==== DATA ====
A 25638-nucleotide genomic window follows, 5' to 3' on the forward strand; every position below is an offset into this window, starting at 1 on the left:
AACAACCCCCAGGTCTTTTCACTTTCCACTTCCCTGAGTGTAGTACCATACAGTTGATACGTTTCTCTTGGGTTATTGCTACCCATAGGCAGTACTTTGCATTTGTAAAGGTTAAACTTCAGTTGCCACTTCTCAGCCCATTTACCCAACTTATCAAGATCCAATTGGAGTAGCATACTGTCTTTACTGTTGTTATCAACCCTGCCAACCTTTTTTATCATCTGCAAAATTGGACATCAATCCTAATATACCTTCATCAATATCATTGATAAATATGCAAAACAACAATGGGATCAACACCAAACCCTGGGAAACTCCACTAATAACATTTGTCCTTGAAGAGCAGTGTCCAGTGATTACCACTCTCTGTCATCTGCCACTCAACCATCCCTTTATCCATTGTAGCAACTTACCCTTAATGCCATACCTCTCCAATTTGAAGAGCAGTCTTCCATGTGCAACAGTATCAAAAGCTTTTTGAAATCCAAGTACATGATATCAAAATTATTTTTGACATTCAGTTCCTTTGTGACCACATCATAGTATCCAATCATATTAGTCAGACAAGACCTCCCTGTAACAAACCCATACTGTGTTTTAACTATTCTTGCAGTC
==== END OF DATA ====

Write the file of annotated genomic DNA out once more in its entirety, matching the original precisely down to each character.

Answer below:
A 25638-nucleotide genomic window follows, 5' to 3' on the forward strand; every position below is an offset into this window, starting at 1 on the left:
AACAACCCCCAGGTCTTTTCACTTTCCACTTCCCTGAGTGTAGTACCATACAGTTGATACGTTTCTCTTGGGTTATTGCTACCCATAGGCAGTACTTTGCATTTGTAAAGGTTAAACTTCAGTTGCCACTTCTCAGCCCATTTACCCAACTTATCAAGATCCAATTGGAGTAGCATACTGTCTTTACTGTTGTTATCAACCCTGCCAACCTTTTTTATCATCTGCAAAATTGGACATCAATCCTAATATACCTTCATCAATATCATTGATAAATATGCAAAACAACAATGGGATCAACACCAAACCCTGGGAAACTCCACTAATAACATTTGTCCTTGAAGAGCAGTGTCCAGTGATTACCACTCTCTGTCATCTGCCACTCAACCATCCCTTTATCCATTGTAGCAACTTACCCTTAATGCCATACCTCTCCAATTTGAAGAGCAGTCTTCCATGTGCAACAGTATCAAAAGCTTTTTGAAATCCAAGTACATGATATCAAAATTATTTTTGACATTCAGTTCCTTTGTGACCACATCATAGTATCCAATCATATTAGTCAGACAAGACCTCCCTGTAACAAACCCATACTGTGTTTTAACTATTCTTGCAGTC